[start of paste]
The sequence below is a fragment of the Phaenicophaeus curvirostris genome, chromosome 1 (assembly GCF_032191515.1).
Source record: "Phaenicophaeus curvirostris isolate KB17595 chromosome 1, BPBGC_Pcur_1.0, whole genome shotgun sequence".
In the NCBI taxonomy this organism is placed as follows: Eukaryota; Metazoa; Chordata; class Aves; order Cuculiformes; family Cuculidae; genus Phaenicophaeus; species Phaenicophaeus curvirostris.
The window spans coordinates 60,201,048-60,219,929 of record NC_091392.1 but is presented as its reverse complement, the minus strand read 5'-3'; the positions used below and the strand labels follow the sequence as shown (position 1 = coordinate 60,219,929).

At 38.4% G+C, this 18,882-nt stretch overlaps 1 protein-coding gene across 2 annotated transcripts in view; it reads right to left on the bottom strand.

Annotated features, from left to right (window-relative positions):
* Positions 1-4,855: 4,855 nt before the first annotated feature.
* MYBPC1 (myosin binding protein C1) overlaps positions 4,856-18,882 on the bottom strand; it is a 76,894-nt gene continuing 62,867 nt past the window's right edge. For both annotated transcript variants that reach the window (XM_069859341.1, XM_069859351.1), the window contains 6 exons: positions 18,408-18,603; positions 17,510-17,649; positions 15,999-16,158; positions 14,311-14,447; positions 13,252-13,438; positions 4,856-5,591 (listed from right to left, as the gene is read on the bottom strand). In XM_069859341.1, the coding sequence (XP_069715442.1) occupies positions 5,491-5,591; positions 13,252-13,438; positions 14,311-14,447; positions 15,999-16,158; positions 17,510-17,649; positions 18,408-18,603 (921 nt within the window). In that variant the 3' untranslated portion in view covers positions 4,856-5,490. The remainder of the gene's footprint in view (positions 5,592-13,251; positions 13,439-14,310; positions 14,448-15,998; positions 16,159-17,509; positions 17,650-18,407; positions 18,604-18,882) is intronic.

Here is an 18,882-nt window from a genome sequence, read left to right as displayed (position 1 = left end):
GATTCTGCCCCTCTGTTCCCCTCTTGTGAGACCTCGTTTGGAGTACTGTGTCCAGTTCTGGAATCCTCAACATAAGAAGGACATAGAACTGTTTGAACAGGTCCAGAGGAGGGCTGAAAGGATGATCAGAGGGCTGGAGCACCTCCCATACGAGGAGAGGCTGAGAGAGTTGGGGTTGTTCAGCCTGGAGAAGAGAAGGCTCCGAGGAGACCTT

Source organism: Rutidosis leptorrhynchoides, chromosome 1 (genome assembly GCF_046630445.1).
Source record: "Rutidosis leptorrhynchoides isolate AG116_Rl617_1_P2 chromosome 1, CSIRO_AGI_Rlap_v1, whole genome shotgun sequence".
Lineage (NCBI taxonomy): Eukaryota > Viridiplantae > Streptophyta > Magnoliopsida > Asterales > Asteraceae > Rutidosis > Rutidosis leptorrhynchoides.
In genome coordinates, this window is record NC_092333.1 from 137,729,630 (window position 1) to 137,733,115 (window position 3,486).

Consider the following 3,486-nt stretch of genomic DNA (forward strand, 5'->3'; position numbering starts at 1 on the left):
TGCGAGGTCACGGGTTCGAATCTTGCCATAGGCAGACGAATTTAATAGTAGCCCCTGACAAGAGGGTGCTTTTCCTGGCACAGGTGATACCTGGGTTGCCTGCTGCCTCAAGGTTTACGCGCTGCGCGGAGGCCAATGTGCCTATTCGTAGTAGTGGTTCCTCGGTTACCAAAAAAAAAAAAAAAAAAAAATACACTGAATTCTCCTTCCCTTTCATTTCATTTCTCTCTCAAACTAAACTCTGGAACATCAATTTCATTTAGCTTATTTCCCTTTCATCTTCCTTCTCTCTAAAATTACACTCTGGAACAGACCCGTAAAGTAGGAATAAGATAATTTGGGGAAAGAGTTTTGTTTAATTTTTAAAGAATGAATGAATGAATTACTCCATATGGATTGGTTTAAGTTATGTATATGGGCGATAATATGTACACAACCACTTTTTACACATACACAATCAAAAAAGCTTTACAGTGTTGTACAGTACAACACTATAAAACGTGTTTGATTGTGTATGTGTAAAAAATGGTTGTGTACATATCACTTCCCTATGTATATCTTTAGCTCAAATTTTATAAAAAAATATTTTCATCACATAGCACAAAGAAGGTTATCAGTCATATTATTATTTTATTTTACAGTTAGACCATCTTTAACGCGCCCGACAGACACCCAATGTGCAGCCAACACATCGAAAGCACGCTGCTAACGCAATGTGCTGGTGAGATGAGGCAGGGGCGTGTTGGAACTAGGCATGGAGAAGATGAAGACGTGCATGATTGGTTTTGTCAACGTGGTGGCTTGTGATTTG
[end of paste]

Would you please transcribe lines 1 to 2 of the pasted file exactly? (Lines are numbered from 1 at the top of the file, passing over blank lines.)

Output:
The sequence below is a fragment of the Phaenicophaeus curvirostris genome, chromosome 1 (assembly GCF_032191515.1).
Source record: "Phaenicophaeus curvirostris isolate KB17595 chromosome 1, BPBGC_Pcur_1.0, whole genome shotgun sequence".